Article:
Next Amelia Trencher from the Midlands and Eastern team summed up her thoughts:

“It was so wonderful to have the opportunity to attend DUKPC 2024 as a Young Leader, and to be able to have conversations with people who really wanted to hear about our experiences as young people living with type 1 diabetes.”

Scientific sessions

The collaboration between Together Type 1 and the Grand Challenge was a real highlight for all of us Young Leaders. I really enjoyed hearing the researcher I interviewed talk about his work and the impact he hoped it would have.

The main session about the Grand Challenge was really insightful and made us feel positive looking towards the future of life with type 1 diabetes. The main takeaways for me were that the big focus at the moment is on developing ways to give people with type 1 new beta cells, which seems to be very promising, moving towards a potential cure for type 1 in the reachable future.

Some researchers also talked about how they can use lessons learned from research into cancer and apply that to the diabetes research, which was very interesting to hear. It was also emphasised how important funding is for these projects.

Building networks

The Young Leaders were so pleased to meet Steve and Sally Morgan and to chat about how we have each benefited from being part of the Together Type 1 programme so far, and it was really lovely to see how much they cared about the personal impact of the programme of the lives of Young Leaders, not just the achievements and events that have taken place.

We also got to spend time with others who have lived experience of diabetes, and really enjoyed our joint session with the Dedoc voices, an international group diabetes advocates. It was also brilliant to just spend time with the other Young Leaders, as we had never met before, and by the end of the few days it felt like we’d been friends for ages.

The importance of the patient voice

On the second day, I was part of a panel discussion session about the first year of care for young people with diabetes. Not only was it such an honour to share the panel with some really inspiring people, but I also loved being able to have conversations during and after the session about the potential barriers for young people receiving optimal care.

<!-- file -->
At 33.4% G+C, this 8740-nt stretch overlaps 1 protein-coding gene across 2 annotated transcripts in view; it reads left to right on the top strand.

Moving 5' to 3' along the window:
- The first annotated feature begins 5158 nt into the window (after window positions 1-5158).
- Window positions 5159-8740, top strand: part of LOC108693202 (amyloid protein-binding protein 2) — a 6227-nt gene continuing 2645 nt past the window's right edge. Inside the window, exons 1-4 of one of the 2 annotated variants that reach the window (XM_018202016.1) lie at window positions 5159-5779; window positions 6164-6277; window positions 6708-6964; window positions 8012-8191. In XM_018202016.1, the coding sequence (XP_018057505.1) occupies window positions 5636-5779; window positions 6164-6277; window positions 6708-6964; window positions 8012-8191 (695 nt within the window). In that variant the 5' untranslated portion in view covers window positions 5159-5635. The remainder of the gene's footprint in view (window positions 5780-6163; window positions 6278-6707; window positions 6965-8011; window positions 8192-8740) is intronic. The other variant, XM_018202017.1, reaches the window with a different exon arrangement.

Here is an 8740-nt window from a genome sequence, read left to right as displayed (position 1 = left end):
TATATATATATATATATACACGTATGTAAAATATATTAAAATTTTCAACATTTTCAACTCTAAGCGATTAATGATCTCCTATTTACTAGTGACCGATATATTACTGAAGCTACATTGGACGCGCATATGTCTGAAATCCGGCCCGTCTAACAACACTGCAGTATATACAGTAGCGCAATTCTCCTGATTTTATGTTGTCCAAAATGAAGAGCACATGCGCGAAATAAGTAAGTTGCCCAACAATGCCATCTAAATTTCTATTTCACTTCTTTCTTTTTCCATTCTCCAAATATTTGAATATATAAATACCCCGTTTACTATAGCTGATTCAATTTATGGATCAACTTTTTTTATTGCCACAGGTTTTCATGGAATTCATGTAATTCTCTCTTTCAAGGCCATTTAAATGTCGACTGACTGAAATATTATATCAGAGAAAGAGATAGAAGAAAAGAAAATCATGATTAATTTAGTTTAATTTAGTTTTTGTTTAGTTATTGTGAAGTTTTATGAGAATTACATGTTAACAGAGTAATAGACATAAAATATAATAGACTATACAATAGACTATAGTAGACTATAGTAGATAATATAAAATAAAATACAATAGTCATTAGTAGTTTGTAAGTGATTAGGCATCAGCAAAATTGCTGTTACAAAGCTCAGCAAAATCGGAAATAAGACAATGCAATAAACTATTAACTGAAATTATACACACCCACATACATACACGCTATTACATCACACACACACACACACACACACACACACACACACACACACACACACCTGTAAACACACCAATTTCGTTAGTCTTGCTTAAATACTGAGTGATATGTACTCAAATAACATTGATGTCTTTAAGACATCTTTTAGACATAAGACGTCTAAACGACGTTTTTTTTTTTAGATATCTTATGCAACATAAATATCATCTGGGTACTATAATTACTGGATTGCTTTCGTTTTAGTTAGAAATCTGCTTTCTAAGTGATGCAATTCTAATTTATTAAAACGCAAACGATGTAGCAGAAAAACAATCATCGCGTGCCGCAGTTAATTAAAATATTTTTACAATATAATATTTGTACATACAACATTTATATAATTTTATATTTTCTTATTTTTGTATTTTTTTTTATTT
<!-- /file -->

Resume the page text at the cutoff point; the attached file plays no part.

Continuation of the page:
I also had conversations with people about the mental burden of type 1 diabetes, including technology, which isn’t always considered by healthcare professionals, and can definitely be a barrier to optimal care.

Across the three days, I was so happy to see how engaged healthcare professionals were when talking to us about ways things could be improved in clinic, as well as realising how valuable our contributions can be in developing resources and programmes for other young people with type 1 diabetes.

In the future, I would love to see even more of a presence of young people at conferences, and in other spaces like DUKPC, and for more opportunities to meet and talk to researchers about their work, as this is something we don’t often get to do!

We’re grateful to Elise and Amelia for sharing what they did and learned while they were at DUKPC. It’s clear the Grand Challenge offers fresh hope to people living with type 1 diabetes.

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The Type 1 Diabetes Grand Challenge returns to DUKPC

May 7, 2024
A packed auditorium at DUKPC 2024

The Type 1 Diabetes Grand Challenge was the topic on everyone’s lips at this year’s Diabetes UK Professional Conference. Many of the large and growing community of Grand Challenge researchers were in attendance to celebrate their awards and update delegates on their research plans and progress.